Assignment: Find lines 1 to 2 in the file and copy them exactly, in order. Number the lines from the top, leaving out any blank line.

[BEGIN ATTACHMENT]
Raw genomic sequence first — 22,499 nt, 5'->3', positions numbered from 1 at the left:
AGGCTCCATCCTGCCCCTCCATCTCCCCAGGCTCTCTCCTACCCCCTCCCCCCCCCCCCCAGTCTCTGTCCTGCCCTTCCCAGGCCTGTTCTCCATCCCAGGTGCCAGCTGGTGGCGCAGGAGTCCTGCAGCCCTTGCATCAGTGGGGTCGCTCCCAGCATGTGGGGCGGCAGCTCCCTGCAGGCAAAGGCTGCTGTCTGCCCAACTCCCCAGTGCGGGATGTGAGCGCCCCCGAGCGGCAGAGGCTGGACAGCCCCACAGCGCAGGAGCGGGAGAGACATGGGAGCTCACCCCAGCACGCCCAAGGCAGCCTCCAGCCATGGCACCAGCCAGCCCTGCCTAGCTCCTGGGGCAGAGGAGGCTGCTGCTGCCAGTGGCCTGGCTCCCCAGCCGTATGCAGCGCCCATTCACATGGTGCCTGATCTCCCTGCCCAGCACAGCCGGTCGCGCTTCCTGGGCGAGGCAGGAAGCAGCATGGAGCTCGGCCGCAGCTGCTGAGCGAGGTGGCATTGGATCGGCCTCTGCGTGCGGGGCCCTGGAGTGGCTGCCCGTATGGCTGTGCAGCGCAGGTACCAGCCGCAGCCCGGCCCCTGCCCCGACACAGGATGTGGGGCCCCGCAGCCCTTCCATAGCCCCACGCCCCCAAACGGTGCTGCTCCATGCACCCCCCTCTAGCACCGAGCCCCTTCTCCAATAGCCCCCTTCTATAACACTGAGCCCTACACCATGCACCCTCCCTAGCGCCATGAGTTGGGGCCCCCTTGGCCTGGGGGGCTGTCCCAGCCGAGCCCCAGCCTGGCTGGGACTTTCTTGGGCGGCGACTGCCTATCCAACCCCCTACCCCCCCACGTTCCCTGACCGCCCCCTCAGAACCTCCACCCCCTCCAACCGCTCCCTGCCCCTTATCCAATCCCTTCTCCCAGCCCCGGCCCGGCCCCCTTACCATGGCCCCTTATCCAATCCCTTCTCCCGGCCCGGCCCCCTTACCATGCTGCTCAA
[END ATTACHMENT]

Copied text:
Raw genomic sequence first — 22,499 nt, 5'->3', positions numbered from 1 at the left:
AGGCTCCATCCTGCCCCTCCATCTCCCCAGGCTCTCTCCTACCCCCTCCCCCCCCCCCCCAGTCTCTGTCCTGCCCTTCCCAGGCCTGTTCTCCATCCCAGGTGCCAGCTGGTGGCGCAGGAGTCCTGCAGCCCTTGCATCAGTGGGGTCGCTCCCAGCATGTGGGGCGGCAGCTCCCTGCAGGCAAAGGCTGCTGTCTGCCCAACTCCCCAGTGCGGGATGTGAGCGCCCCCGAGCGGCAGAGGCTGGACAGCCCCACAGCGCAGGAGCGGGAGAGACATGGGAGCTCACCCCAGCACGCCCAAGGCAGCCTCCAGCCATGGCACCAGCCAGCCCTGCCTAGCTCCTGGGGCAGAGGAGGCTGCTGCTGCCAGTGGCCTGGCTCCCCAGCCGTATGCAGCGCCCATTCACATGGTGCCTGATCTCCCTGCCCAGCACAGCCGGTCGCGCTTCCTGGGCGAGGCAGGAAGCAGCATGGAGCTCGGCCGCAGCTGCTGAGCGAGGTGGCATTGGATCGGCCTCTGCGTGCGGGGCCCTGGAGTGGCTGCCCGTATGGCTGTGCAGCGCAGGTACCAGCCGCAGCCCGGCCCCTGCCCCGACACAGGATGTGGGGCCCCGCAGCCCTTCCATAGCCCCACGCCCCCAAACGGTGCTGCTCCATGCACCCCCCTCTAGCACCGAGCCCCTTCTCCAATAGCCCCCTTCTATAACACTGAGCCCTACACCATGCACCCTCCCTAGCGCCATGAGTTGGGGCCCCCTTGGCCTGGGGGGCTGTCCCAGCCGAGCCCCAGCCTGGCTGGGACTTTCTTGGGCGGCGACTGCCTATCCAACCCCCTACCCCCCCACGTTCCCTGACCGCCCCCTCAGAACCTCCACCCCCTCCAACCGCTCCCTGCCCCTTATCCAATCCCTTCTCCCAGCCCCGGCCCGGCCCCCTTACCATGGCCCCTTATCCAATCCCTTCTCCCGGCCCGGCCCCCTTACCATGCTGCTCAA